10 Reading Passages in Honor of Women’s History Month

March 10, 2015, David Clark

10 Reading Passages in Honor of Women’s History Month

Women's-History-Month-readingWomen’s History Month is a time to learn not only about influential figures in the women’s suffrage movement but also about other women who have inspired us throughout history and who continue to inspire us in the present day.

In honor of Women’s History Month, we, at Reading Horizons have compiled the following passages from the Reading Horizons Elevate® Reading Library and reading intervention software program to make your classroom planning for March as easy as possible. Grade and Lexile® Measures have been identified for each passage.

If you don’t have Reading Horizons in your classroom, here’s a free sample passage about Amelia Earhart along with corresponding comprehension questions and answers.

 

Women's-History-Month-Danica-PatrickDanica Patrick

Book 1 ∙ Page 37 ∙ Level 2.8 ∙ Lexile 450L

 

Since the invention of the car, car racing has been mostly a man’s sport. Few women compete in it. Even fewer do well at it. But Danica Patrick is not like most women. She has broken new ground in the sport.

 

 

 

 


Women's-History-Month-Helen-KellerHelen Keller

Book 1 ∙ Page 54 ∙ Level 3.6 ∙ Lexile 550L

 

Can you imagine what it would be like to be blind? How would you feel if you were deaf, too? Helen Keller lived without both her sight and her hearing. In spite of her challenges, though, she led a full life. She accomplished many great things.

 

 

 

 

 


Women's-History-Month-Amelia-EarhartAmelia Earhart

Book 1 ∙ Page 66 ∙ Level 4.2 ∙ Lexile 660L

 

There was a time when women were not allowed to do the same jobs as men. Most women did not go to college or work outside of the home, let alone fly planes. Amelia Earhart lived during this time. But she was not like most women.

 

 

 

 

 


Women's-History-Month-Joan-of-ArcJoan of Arc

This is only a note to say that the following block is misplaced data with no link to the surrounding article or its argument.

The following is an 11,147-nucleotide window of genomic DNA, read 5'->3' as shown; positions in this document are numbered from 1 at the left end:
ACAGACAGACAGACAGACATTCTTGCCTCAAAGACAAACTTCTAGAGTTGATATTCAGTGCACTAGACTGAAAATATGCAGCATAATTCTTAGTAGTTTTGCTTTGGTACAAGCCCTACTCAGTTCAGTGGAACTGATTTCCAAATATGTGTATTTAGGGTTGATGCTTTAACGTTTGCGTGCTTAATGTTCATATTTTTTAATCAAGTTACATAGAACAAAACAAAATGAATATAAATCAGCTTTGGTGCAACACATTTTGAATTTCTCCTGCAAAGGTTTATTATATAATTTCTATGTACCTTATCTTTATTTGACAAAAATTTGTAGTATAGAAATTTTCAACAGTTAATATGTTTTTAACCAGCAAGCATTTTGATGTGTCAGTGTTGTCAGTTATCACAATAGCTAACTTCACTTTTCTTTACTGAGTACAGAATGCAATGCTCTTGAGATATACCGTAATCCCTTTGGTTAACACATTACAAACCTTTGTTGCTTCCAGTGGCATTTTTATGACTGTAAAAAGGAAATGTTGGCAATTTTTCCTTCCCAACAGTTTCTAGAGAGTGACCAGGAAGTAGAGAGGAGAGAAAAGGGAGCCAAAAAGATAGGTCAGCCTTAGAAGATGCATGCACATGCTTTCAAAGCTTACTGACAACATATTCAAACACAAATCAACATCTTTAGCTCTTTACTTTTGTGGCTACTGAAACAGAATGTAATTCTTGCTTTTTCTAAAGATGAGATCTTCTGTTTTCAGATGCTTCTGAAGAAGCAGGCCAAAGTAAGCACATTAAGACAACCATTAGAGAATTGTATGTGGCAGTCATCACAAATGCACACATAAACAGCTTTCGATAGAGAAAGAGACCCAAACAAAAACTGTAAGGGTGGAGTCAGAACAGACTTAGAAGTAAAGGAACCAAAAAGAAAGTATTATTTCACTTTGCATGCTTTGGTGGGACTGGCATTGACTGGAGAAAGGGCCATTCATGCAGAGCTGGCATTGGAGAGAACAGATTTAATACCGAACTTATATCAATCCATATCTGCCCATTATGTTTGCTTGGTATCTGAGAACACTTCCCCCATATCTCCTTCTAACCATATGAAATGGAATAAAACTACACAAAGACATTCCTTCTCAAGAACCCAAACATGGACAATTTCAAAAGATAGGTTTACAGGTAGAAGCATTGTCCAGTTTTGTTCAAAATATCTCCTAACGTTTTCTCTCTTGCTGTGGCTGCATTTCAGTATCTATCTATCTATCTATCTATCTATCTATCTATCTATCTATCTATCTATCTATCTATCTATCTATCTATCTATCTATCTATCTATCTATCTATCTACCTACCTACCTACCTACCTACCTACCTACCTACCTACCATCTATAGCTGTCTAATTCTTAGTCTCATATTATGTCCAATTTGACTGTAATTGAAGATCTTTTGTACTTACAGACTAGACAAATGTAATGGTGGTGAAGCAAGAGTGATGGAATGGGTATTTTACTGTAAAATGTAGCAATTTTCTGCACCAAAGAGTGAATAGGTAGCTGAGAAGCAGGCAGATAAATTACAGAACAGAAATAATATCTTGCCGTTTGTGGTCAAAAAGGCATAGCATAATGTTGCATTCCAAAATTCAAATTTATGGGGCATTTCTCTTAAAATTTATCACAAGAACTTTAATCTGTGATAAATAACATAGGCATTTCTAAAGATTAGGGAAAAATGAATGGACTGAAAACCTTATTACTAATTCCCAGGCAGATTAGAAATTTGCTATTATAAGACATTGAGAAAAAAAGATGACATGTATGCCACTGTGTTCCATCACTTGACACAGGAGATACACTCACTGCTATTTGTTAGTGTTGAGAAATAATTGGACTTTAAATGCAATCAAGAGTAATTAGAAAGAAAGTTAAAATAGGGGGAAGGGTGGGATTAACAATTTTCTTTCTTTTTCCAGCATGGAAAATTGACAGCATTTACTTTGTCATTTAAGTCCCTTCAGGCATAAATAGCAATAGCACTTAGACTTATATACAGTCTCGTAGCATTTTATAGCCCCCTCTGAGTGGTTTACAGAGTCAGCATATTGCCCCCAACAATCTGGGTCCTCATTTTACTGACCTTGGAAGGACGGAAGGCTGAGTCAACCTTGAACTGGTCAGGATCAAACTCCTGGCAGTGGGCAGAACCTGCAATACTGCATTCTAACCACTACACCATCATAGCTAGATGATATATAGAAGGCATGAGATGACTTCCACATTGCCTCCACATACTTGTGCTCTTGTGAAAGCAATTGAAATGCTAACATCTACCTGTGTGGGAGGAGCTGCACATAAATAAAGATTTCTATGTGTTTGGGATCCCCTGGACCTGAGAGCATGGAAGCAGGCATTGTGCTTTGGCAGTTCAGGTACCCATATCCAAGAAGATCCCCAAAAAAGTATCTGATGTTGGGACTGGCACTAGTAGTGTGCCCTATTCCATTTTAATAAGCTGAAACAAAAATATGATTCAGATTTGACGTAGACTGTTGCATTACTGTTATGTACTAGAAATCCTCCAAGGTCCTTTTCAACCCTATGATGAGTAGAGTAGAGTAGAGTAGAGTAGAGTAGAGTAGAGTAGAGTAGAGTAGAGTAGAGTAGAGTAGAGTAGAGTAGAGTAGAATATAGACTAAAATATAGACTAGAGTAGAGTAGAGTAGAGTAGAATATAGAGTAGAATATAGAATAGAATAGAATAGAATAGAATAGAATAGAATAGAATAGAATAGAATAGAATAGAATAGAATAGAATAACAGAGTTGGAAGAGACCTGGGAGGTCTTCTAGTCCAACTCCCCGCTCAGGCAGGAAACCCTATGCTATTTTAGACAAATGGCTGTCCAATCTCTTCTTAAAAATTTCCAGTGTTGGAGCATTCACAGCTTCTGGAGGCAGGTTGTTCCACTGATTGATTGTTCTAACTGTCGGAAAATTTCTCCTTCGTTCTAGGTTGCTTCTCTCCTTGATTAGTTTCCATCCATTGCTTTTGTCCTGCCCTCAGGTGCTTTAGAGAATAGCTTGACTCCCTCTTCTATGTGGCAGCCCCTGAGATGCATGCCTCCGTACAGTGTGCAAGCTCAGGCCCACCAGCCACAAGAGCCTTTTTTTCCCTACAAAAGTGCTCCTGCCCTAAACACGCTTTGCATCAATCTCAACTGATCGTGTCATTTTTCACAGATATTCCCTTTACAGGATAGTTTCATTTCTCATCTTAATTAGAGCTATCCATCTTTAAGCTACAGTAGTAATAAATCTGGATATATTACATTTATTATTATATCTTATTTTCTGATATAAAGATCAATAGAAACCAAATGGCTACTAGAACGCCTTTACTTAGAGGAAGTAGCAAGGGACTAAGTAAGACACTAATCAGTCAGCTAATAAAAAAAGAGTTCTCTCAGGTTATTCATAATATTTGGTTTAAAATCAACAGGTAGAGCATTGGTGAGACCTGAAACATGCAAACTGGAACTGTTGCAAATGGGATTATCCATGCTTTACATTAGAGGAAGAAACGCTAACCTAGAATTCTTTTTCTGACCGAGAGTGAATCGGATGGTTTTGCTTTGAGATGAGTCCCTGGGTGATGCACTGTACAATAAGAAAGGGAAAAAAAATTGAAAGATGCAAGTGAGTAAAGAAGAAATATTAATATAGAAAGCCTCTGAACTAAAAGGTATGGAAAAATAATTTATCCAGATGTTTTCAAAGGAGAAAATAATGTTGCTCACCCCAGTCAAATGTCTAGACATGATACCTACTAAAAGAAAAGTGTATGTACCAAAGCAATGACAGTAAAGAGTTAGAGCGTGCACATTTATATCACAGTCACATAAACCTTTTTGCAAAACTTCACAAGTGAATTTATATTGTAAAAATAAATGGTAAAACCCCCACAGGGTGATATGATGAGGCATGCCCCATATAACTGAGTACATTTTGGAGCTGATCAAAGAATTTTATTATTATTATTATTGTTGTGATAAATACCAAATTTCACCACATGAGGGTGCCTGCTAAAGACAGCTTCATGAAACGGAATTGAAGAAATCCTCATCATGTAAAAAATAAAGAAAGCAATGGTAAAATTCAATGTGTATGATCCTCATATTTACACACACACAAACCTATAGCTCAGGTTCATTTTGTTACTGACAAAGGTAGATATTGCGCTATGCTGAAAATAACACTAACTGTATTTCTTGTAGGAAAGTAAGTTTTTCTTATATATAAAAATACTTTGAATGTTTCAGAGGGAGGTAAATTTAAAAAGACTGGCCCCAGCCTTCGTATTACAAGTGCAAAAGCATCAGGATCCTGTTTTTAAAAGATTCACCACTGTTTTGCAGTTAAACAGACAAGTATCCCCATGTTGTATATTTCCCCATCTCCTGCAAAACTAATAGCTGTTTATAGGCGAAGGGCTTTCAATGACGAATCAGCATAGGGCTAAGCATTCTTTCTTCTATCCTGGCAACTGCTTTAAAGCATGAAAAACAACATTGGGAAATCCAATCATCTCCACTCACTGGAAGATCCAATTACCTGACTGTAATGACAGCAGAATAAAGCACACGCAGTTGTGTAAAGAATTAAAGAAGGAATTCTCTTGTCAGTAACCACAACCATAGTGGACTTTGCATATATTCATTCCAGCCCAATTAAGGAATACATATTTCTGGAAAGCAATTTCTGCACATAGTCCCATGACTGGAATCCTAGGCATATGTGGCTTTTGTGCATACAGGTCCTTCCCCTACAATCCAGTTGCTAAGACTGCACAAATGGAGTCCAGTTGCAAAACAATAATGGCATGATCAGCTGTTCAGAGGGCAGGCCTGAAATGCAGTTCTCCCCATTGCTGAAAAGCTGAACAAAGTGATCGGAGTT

Book 1 ∙ Page 90 ∙ Level 4.7 ∙ Lexile 680L

 

When you think of great military leaders, you may think of Alexander the Great or General Patton. But did you know that a teenage girl once lead the French army to a great victory? And did you know that she was just 17 years old? It seems hard to believe, but this is a true story. Her name was Joan of Arc.

 

 

 

 

 


Women's-History-Month-Mother-TeresaMother Teresa

Book 1 ∙ Page 96 ∙ Level 4.8 ∙ Lexile 710L

 

When you hear talk about the most important people of the past 100 years, you will most likely hear the name of Mother Teresa. In her own small way, she set out to change the world. In many ways, that is just what she did.

 

 

 

 

 


Women's-History-month-Florence-NightingaleFlorence Nightingale

Book 2 ∙ Page 15 ∙ Level 5.3 ∙ Lexile 720L

 

Modern medicine is a great thing. It cures diseases that once had no cure, it saves many lives. But there was a time when hospitals were the last place a person would like to be. They were dirty, and more people died from infections than from the disease. But a nurse named Florence Nightingale, the “lady with the lamp,” helped to change things for the better.

 

 

 

 

 


Women's-History-Month-Eva-PeronEva Perón

Book 2 ∙ Page 22 ∙ Level 5.5 ∙ Lexile 710L

 

Eva Duarte was born in Junin, Argentina, in May 1919. She and her family were very poor. At the young age of 15 she moved to Buenos Aires, the capital city. She wanted to be an actress. “Evita,” as she was called by her friends and fans, achieved a great deal of success. In 1914, she met Juan Perón, who was a colonel in the army. The next year they were married.

 

 

 

 


Women's-History-Month-Susan-B.-AnthonySusan B. Anthony

Book 2 ∙ Page 53 ∙ Level 6.4 ∙ Lexile 770L

 

For hundreds of years, women in the United States did not have the same rights as men. They could not vote or own property. They could not even speak in public! By the 19th century, however, people began to push for change. Susan B. Anthony was one of the most important of these people, and she dedicated her life to helping women win the right to vote.

 

 

 

 


Women's-History-Month-Marie-CurieMarie Curie

Book 2 ∙ Page 74 ∙ Level 6.8 ∙ Lexile 850L

 

Chances are that you know someone who has had cancer. It may be a family member, a friend, a classmate, or a co-worker—or maybe you have even been the one who has had to fight the disease. Years ago, a young scientist discovered that radiation could be used to help cure cancer. Her name was Marie Curie. Thanks in large part to her work, radiation now helps save millions of lives each year.

 

 

 

 


Women's-History-Month-Empress-Dowager-CixiEmpress Dowager Cixi

 

Book 4 ∙ Page 81 ∙ Level 11.4 ∙ Lexile 1140L

 

The Forbidden City was the home of the emperor of China and his family. In 1851, the daughter of an unimportant court official entered the Forbidden City to be considered as a concubine for the emperor. She was chosen and entered the Forbidden City, where she would rise to power, eventually becoming the ruler of all of China.


Reading Horizons Reading Library Books

The passages are all from the Reading Horizons Reading Library books that correspond with the Reading Horizons Elevate® structured literacy program. Contact us at 800.333.0054 for information on ordering, or locate the representative for your area here: www.readinghorizons.com/contact-us

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